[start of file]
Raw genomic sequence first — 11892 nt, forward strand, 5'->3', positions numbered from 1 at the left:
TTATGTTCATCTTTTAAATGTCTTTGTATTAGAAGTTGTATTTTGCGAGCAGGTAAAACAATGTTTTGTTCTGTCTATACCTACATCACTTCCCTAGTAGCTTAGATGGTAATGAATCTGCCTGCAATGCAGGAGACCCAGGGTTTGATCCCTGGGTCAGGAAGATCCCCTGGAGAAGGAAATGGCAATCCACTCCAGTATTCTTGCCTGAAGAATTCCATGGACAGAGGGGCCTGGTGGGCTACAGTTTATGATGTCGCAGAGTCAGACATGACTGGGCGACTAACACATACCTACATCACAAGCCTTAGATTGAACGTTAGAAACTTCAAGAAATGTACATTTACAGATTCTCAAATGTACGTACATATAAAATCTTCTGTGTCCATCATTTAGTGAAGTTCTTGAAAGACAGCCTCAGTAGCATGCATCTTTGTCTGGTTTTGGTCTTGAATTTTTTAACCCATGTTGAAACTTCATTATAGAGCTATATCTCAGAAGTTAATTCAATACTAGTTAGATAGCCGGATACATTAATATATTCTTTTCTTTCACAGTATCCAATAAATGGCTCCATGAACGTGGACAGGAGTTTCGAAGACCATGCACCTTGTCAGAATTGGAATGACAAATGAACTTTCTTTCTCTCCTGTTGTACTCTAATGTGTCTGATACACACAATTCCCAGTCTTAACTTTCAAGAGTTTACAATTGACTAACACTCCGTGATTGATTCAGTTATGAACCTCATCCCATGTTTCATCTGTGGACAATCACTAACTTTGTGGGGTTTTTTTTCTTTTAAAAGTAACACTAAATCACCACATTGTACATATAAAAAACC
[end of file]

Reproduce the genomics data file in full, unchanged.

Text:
Raw genomic sequence first — 11892 nt, forward strand, 5'->3', positions numbered from 1 at the left:
TTATGTTCATCTTTTAAATGTCTTTGTATTAGAAGTTGTATTTTGCGAGCAGGTAAAACAATGTTTTGTTCTGTCTATACCTACATCACTTCCCTAGTAGCTTAGATGGTAATGAATCTGCCTGCAATGCAGGAGACCCAGGGTTTGATCCCTGGGTCAGGAAGATCCCCTGGAGAAGGAAATGGCAATCCACTCCAGTATTCTTGCCTGAAGAATTCCATGGACAGAGGGGCCTGGTGGGCTACAGTTTATGATGTCGCAGAGTCAGACATGACTGGGCGACTAACACATACCTACATCACAAGCCTTAGATTGAACGTTAGAAACTTCAAGAAATGTACATTTACAGATTCTCAAATGTACGTACATATAAAATCTTCTGTGTCCATCATTTAGTGAAGTTCTTGAAAGACAGCCTCAGTAGCATGCATCTTTGTCTGGTTTTGGTCTTGAATTTTTTAACCCATGTTGAAACTTCATTATAGAGCTATATCTCAGAAGTTAATTCAATACTAGTTAGATAGCCGGATACATTAATATATTCTTTTCTTTCACAGTATCCAATAAATGGCTCCATGAACGTGGACAGGAGTTTCGAAGACCATGCACCTTGTCAGAATTGGAATGACAAATGAACTTTCTTTCTCTCCTGTTGTACTCTAATGTGTCTGATACACACAATTCCCAGTCTTAACTTTCAAGAGTTTACAATTGACTAACACTCCGTGATTGATTCAGTTATGAACCTCATCCCATGTTTCATCTGTGGACAATCACTAACTTTGTGGGGTTTTTTTTCTTTTAAAAGTAACACTAAATCACCACATTGTACATATAAAAAACC